Monday, October 25, 2010

RIP: Joseph Stein

Joseph Stein, a veteran of the Sid Caesar writing room and the writer that adapted Fiddler on the Roof into both an award-winning stage musical and motion picture, has died at the age of 98.
“Fiddler on the Roof,” based on Sholem Aleichem’s short stories about a Jewish milkman and his family who face terrifying change in a small Russian village in 1905, opened on Broadway in 1964. Sheldon Harnick’s lyrics and Jerry Bock’s score captured the high notes of the praise, but Mr. Stein’s book hardly went unnoticed.

“It goes beyond local color and lays bare in quick, moving strokes the sorrow of a people,” Howard Taubman wrote in his review in The New York Times, which also described the book as “marvelously right.”

Between memorable songs like “Sunrise, Sunset” and “If I Were a Rich Man,” Mr. Stein’s dialogue had its own kind of poetry. As Tevye’s daughter Hodel prepares to join her future husband in Siberia, she tells her father, “G-d alone knows when we shall see each other again.” He responds, “Then we will leave it in his hands.” And just before the show’s first big number, Tevye speaks to G-d: “I realize, of course, that it’s no shame to be poor, but it’s no great honor either.”

In 1965, the show won nine Tony Awards, including the one for best musical and Mr. Stein’s for best author of a musical. By 1971, when the production became Broadway’s longest-running musical (that record has since been broken several times), it had already been produced in 32 countries in 16 languages. The show closed the following year, but it has since been revived on Broadway four times, most recently in 2004.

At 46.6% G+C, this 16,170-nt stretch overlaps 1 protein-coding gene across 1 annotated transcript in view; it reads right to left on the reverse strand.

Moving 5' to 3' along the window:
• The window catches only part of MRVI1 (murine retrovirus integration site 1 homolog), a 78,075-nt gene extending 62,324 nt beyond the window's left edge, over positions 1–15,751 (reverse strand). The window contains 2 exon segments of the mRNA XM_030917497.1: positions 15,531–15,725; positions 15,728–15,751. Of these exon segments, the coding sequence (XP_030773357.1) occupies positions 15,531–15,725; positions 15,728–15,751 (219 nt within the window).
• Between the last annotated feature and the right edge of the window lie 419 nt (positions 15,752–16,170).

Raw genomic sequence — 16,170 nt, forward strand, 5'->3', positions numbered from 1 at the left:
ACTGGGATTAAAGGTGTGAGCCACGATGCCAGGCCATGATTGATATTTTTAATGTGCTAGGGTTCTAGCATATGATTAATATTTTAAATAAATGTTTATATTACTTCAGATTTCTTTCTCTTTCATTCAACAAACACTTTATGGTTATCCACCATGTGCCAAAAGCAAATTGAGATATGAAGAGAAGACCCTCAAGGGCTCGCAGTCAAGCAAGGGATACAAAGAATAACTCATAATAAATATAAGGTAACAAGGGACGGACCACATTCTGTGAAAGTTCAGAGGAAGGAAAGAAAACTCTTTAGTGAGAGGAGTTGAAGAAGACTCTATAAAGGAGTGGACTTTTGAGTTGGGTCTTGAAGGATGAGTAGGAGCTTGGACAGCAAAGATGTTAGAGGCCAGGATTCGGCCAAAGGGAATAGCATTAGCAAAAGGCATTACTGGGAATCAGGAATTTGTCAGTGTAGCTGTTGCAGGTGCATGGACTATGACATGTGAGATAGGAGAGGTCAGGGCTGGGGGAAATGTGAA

Mr. Stein was already an old Broadway pro when “Fiddler” came along. Just the year before, he had won glowing reviews for his book of “Enter Laughing,” a comedy, based on a book by Carl Reiner, about a Jewish boy who wants to become an actor.[...]

Joseph Stein was born on May 30, 1912, in the Bronx, the son of Charles Stein, a handbag maker, and the former Emma Rosenblum. He received a bachelor’s degree from the City College of New York in 1934 and a master’s degree in social work from Columbia University in 1937.

Mr. Stein had a career as a social worker for several years before he happened to meet the comedian Zero Mostel through a mutual friend. Mr. Mostel mentioned that he was looking for comedy material for a radio show, Mr. Stein threw out an idea, and Mr. Mostel paid him $15 for it. His writing career had begun. (Mr. Mostel went on to play Tevye in the original Broadway production of “Fiddler.”)

In 1948, Mr. Stein made his Broadway writing debut, creating a single sketch with Mr. Glickman for “Lend an Ear,” a musical revue that starred Carol Channing and was choreographed by Gower Champion. And he became part of the writing staff of Sid Caesar’s classic 1950s comedy-variety series “Your Show of Shows.”
May he rest in peace.

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